Did you know that most kangaroos are left handed? As in southpaws like Rocky Balboa. OK, I know. They don’t actually have hands, they have paws. But hands and paws aside, they do have a distinct favor for the left over the right.
There’s been a long-standing factoid circulating around the web that all polar bears are left-handed, but as you may know we have revealed that to be nothing but a misleading falsehood. But unlike that unsupported fact, this one is actually true. Most kangaroos are left-handed, and it’s backed up with scientific evidence that supports its claim. Furthermore, it’s unusual among the animal kingdom.
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It’s been a long-held belief that the only animals to exhibit handedness, meaning a predictable preference for one side over the other, was that of primates, such as humans and apes. While there have been unsubstantiated claims of other animals exhibiting this trait, until now nothing has ever been proven. But this handedness among kangaroos is even more pronounced than that of even humans.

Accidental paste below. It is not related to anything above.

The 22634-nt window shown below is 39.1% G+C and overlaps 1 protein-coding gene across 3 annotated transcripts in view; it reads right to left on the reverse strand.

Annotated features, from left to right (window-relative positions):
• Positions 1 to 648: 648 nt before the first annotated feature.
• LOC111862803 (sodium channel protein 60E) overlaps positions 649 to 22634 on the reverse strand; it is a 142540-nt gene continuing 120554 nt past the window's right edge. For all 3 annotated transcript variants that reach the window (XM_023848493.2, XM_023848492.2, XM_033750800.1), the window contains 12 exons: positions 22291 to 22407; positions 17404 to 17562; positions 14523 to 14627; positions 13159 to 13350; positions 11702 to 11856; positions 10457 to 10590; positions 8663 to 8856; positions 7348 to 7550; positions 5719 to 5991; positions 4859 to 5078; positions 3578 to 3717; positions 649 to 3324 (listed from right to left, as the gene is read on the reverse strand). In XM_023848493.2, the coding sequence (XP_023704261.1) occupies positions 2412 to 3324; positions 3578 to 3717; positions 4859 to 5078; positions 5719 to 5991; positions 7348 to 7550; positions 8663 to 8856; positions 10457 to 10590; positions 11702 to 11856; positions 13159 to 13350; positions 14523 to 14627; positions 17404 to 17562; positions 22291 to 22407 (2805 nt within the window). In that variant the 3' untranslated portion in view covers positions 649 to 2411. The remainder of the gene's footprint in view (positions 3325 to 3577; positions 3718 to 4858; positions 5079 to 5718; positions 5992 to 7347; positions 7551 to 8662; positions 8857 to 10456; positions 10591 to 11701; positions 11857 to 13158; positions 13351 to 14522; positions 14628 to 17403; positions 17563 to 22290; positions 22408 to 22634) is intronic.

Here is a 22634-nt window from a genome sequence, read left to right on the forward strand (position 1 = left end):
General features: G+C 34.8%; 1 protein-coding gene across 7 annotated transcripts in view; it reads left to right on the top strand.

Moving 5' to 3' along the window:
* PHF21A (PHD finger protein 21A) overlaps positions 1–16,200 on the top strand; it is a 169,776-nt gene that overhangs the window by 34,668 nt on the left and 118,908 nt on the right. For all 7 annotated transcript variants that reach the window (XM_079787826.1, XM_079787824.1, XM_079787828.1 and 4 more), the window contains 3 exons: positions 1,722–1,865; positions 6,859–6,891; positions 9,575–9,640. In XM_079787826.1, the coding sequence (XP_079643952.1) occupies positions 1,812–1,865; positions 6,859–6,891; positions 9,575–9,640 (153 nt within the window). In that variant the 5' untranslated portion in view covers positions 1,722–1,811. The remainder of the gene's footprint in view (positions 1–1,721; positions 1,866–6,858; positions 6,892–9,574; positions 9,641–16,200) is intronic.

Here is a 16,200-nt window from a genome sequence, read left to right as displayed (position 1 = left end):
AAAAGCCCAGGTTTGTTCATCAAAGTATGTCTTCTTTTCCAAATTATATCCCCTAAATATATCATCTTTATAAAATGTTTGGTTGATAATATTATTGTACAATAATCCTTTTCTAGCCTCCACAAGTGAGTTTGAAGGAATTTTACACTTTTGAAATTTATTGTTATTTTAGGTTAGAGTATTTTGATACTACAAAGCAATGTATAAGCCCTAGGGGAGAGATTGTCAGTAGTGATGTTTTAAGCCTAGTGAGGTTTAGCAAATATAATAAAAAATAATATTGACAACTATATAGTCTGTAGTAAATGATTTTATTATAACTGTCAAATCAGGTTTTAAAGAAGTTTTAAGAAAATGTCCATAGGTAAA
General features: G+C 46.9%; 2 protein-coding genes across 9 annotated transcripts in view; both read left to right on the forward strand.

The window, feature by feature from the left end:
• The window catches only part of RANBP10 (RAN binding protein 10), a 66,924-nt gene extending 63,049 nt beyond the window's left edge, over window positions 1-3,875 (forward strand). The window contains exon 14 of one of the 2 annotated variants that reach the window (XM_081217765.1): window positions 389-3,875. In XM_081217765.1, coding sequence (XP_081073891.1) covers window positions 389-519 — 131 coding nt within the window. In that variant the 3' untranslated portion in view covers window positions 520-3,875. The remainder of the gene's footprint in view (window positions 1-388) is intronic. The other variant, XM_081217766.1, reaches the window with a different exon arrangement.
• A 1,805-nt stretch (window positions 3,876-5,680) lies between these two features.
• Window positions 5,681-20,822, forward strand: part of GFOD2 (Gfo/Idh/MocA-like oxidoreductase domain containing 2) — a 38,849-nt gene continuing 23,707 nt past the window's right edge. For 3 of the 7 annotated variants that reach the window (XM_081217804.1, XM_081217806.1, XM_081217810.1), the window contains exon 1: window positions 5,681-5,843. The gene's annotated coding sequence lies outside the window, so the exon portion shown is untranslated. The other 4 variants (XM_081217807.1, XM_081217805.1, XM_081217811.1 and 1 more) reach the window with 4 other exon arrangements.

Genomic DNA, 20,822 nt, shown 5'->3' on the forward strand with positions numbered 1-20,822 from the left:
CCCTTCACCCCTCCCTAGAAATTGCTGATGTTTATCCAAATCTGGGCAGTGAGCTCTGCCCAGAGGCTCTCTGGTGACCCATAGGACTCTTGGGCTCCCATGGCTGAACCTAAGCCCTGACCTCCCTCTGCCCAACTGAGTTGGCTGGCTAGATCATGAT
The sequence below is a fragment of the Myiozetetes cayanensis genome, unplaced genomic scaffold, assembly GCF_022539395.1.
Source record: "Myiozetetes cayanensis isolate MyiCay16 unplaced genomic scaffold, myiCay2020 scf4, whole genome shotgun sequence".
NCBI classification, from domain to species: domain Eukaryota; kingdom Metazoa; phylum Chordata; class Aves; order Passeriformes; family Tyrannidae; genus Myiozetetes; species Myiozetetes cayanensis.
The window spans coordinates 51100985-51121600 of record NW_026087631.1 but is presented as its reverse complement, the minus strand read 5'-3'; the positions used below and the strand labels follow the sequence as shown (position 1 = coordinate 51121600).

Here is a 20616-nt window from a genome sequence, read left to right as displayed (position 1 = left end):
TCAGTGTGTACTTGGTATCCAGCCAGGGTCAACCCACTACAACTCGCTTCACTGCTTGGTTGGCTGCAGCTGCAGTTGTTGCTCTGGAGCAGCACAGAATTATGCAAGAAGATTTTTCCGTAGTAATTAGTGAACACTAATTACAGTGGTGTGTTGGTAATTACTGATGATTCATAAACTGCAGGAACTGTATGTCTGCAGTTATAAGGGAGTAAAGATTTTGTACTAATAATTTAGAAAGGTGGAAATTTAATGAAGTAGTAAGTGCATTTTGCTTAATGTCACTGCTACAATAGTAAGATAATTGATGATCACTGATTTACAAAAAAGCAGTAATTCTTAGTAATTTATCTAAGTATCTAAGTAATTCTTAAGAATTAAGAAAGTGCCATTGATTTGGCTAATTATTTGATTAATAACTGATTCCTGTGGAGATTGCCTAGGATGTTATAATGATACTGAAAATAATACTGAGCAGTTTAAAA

The extensive study of kangaroos handedness was published in the journal Current Biology. Lead author of the study, Associate Professor Yegor Malashichev, who is a zoologist at Saint Petersburg State University in Russia (yes, that is Russia, not Australia) and his team observed kangaroos in the wild and made the startling discovery. In fact, they managed to get the highest grades in an assessment designed for primates.
Professor Malashichev and his team studied mobs of kangaroos throughout several locations on mainland Australia and in Tasmania. The team found that eastern greys and the western reds were the most prevalent lefties, while wallabies for example seemed to change their use depending on the particular task they were performing. For example, a task that required physical strength to accomplish had a tendency to use their right arm, while more refined tasks were performed with their left arm. But the kangaroos were overly represented as being left dominant. Other marsupials had no apparent preference for either hand.
What makes this discovery so profound is that their brains are not wired the same as other mammals. In essence they lack the same neural circuitry between the left and right halves of the brain that other mammals do.
According to a special-assessment scale of handedness adopted for primates, kangaroos pulled down the highest grades. We observed a remarkable consistency in responses across bipedal species in that they all prefer to use the left, not the right, hand.
~Project leader Yegor Malashichev